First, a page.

Estate Planning for Parents of Disabled Children: Why a Vulnerable Person's Trust is Crucial

Estate Planning for Parents of Disabled Children: Why a Vulnerable Person's Trust is Crucial
Photo by Steven Libralon / Unsplash

As a parent, you want to do everything you can to protect your child and ensure they have a secure future. But have you thought about what will happen to your child if you're no longer around to care for them?

It's a difficult question, but one that every parent needs to consider, especially if their child has a disability or is otherwise vulnerable.

The good news is that there's a way to provide for your child's financial needs and protect their future: a Vulnerable Person's Trust, also known as a VPT. This type of trust is designed to benefit a disabled person and can help ensure that your child is taken care of throughout their lifetime.

In this article, we'll explain what a Vulnerable Person's Trust is, how it works, and why it's so important for parents to consider.

Whether you're a parent of a child with a disability or just want to ensure that your loved ones are taken care of, read on to learn more about this powerful estate planning tool.

Understanding Vulnerable Persons Trust

Putting plans in place for your loved ones can be a daunting task, especially when it comes to caring for someone with disabilities. As a parent or caregiver, you might be concerned about what would happen to your disabled loved one when you're no longer around. This is where a vulnerable persons trust can offer peace of mind.

A vulnerable persons trust is also referred to as a disability trust. It's designed to cater to the needs of disabled individuals and ensure they're financially provided for throughout their lifetime.

The trust allows you to hold your assets, such as your home, savings, or investments, in the hands of trusted individuals called trustees, who will manage the assets for the benefit of the beneficiaries (the disabled or vulnerable person).

When you're no longer around, a disabled or vulnerable person will be more dependent on others to manage their finances, including any means-tested benefits and support they're entitled to.

By setting up a trust, you can protect your loved one from becoming even more vulnerable. A trust can ensure that your assets are managed properly, and the disabled or vulnerable person will have the financial support they need to thrive.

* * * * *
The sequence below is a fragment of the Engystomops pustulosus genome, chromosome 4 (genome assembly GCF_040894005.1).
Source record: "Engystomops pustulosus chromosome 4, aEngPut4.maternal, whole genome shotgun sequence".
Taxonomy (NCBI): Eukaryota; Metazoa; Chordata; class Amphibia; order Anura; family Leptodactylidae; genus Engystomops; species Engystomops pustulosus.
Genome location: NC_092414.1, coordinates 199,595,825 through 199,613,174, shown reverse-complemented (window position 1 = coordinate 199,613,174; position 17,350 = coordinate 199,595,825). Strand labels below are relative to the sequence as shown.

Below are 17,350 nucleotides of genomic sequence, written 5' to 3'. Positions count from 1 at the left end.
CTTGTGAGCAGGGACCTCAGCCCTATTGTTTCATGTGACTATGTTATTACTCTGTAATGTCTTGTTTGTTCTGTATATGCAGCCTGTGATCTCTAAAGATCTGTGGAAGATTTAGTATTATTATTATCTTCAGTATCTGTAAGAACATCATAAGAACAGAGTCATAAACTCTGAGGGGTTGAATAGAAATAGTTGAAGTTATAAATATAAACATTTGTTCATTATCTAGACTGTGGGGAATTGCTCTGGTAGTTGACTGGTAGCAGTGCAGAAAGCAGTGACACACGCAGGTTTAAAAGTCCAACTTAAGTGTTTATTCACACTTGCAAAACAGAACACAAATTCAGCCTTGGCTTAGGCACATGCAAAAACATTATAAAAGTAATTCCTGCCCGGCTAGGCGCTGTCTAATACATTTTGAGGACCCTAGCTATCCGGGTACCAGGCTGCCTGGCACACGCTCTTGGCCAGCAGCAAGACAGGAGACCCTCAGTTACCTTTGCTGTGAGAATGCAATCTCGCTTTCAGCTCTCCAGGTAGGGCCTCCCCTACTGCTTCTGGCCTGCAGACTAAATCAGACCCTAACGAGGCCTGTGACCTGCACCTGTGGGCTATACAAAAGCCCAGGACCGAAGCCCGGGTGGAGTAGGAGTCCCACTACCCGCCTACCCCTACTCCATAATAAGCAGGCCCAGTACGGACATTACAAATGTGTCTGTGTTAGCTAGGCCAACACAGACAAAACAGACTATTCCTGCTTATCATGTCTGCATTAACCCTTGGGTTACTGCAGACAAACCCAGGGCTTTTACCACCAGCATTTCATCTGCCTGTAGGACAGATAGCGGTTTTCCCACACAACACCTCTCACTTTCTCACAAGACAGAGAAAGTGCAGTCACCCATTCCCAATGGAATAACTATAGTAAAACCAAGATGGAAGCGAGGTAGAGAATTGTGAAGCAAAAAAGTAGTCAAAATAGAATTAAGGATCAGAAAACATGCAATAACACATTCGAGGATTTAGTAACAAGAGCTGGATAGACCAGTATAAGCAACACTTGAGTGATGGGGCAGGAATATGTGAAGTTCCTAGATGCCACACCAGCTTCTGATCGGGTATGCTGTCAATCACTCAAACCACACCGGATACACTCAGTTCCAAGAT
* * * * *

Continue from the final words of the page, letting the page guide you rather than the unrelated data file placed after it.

To establish a trust, you'll need to choose trustees who will manage your assets on behalf of the beneficiaries. You'll also need to provide guidance on how the assets should be used for the benefit of the beneficiaries. This guidance is provided through a trust document and a Letter of Wishes.

What is a Vulnerable Person's Trust and how does it benefit families?

When parents of a disabled child or other vulnerable individuals are considering their estate planning, they may have concerns about what will happen to their loved ones when they pass away.

One option for providing financial support and protection is to set up a trust. A trust is a legal arrangement where a trustee holds assets on behalf of a beneficiary.

A Vulnerable Person's Trust, or VPT, is a specific type of trust that is created to benefit disabled individuals. The trustee that you choose is responsible for managing the trust's assets and deciding how they will be used for the beneficiary's benefit.

In order to qualify for this type of Trust, a disabled person is defined as a person who:

  • By reason of mental disorder, within the meaning of the Mental Health Act 1983,
    incapable of administering their own property or managing their own affairs; or
  • In receipt of Attendance Allowance; or
  • In receipt of Disability Living Allowance (DLA) by virtue of entitlement to the care component at the higher or middle rate; or,
  • In receipt of Personal Independence Payment (PIP) at the standard or enhanced rate for ‘daily living activities’.

One of the major advantages of a VPT is that it can offer tax benefits.

For example, if the trust is set up in a way that the income and capital are wholly applied for the disabled person's benefit, it can avoid Inheritance Tax, Income Tax, and Capital Gains Tax.

However, there is a minor exception where the lesser of £3,000 or 3% of the value of the trust fund can be applied to another beneficiary of the trust each tax year.

A VPT is subject to certain conditions to qualify for favourable tax treatment. For example, the trust must be set up in a way that the income and capital is wholly applied for the disabled person's benefit. Trustees also have to make an annual election to HMRC for favourable tax treatment for Income Tax and Capital Gains Tax.

When setting up a VPT, guidance should be provided to trustees in the form of a Letter of Wishes, which outlines how the disabled person's needs should be met. This gives trustees flexibility to make provisions that meet the beneficiary's specific needs.

A Vulnerable Person's Trust can provide peace of mind for families and caregivers of disabled children, ensuring that their loved ones are financially protected and supported throughout their lifetime. It also offers potential tax benefits, making it a valuable option for estate planning. Talk to a qualified adviser or tax professional to learn more.